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In response to several inquiries, this is an explanation of the development of the Ordo of Edward II and Thyra (which I choose to call the “Ordo Concordiae”, because of the site as well as the treaty which appears in the ceremony). The Ordo may be read at http://tinyurl.com/clzhrjn

The general theme of the Ordo originated in the service used for the previous coronation, that of Kenric and Avelina (the “Ordo Saecularis Anglo-Saxonicus”). A report on that Ordo appears at http://tinyurl.com/7et7rrn.

There were several requirements and assumptions which drove the development of the Ordo.

First, in a preliminary meeting with their then-Highnesses, they expressed a vision for a ceremony evocative of the Union of Kalmar (http://en.wikipedia.org/wiki/Kalmar_Union), wherein their two sister-households, Lochleven and Darostur, would unite to rule the Kingdom after the successional strife of the previous reign, and the death of King Kenric, which left the realm in the hands of his grieving widow, and a shaky succession to his minor daughter. This required a double coronation ceremony with a treaty ceremony in the middle.

Secondly, the period of the particular ordo as well as the physical site strongly called for music, and a good deal of period music was provided, coordinated by the royal Performance Coordinator, Mistress Aife, and a large number of musical luminaries from all corners of the Realm.

Her Highness desired a Danish flavor to her portion, and several means toward this were considered. Unfortunately, we have no period Danish ordines, and although descriptions of Danish coronations do exist, they are in German, and not very accessible (see Hoffman, “Coronation and Coronation Ordines in Medieval Scandinavia” http://tinyurl.com/8f9gr73, in Bak, “Coronations: Medieval and Early Modern Monarchic Ritual”, http://tinyurl.com/9xhv69d). We considered that she might answer her “Scrutinium” (oath) in Danish, and got that translated, but we abandoned the idea for several reasons. Ultimately, her entrance was signaled by the period Danish song “Dromte Mig en Drom”, and her formal investiture by an instrumental reprise.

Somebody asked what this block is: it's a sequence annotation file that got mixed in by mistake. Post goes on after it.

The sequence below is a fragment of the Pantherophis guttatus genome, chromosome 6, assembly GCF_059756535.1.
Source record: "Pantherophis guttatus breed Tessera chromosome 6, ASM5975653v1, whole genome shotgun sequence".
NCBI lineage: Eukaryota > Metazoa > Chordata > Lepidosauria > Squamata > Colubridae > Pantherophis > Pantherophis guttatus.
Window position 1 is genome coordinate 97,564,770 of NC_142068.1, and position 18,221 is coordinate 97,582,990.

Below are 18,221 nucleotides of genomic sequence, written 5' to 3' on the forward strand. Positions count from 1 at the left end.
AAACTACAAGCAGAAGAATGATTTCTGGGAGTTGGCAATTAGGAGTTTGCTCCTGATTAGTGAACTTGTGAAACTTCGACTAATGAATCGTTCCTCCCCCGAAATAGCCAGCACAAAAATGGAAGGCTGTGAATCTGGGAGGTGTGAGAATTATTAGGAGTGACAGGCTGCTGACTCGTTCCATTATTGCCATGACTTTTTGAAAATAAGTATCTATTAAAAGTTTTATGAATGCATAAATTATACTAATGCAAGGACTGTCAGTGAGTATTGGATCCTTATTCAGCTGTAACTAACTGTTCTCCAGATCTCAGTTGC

The model for the ceremony was the Liber Regalis version of the so-called “Fourth Recension of the English Ordo” (in Legg, “English Coronation Records“, p. 112: http://tinyurl.com/co7pre8). As in the prior Ordo, the goal was to retain as much as possible of the texts of the “formulae” — the oaths and the passages where ritual objects were transferred. Prayers were eliminated, and references to Divinity were re-directed to the Sovereigns themselves. (A prime example of this was the re writing of the Te Deum, which was done for the previous Ordo, changing it to the Te Regem: “Thou, O Lord, we praise” to “Thou, O King, we praise / Thou, O Queen, we revere….”).

The scenario for Last Court, before the Ordo proper, had long been planned by their previous Majesties. His Late Majesty was brought in to “Pange Melos Lacrimosum”, and he was brought out of Court to a reprise. Queen Avelina continued to settle her own affairs, and retired to “Firmetur Manus Tua” (”Strengthen Thy Hand“). As she had just placed the realm in the capable hands of the Prince, this hymn — specified in the original Ordo — seemed appropriate here.

The Prince entered the Cathedral to “Gaudete Heres Optatus”, a somewhat reworded version of “Gaudete”: “Rejoice, the Chosen Heir, King Edward, has arrived!”.

As in the prior Ordo, we called upon the emotional weight of our own internal history and mythology to stand for real-world sanctity. The Oaths were taken upon a reliquary containing earth from the listfield of the First Tournament, in Diana Listmaker’s back yard, May 1, AS 1. In the French ordines, attention is called to the fact that French kings, unlike all other kings, are anointed with sacred chrism (kept by the Abbey of Reims) sent to King Clovis by the Blessed Virgin Herself: a minute amount is extracted on the tip of a golden pin. We (again) used water from San Francisco Bay: “the Bay of the Mistlands, whereat the World was born”.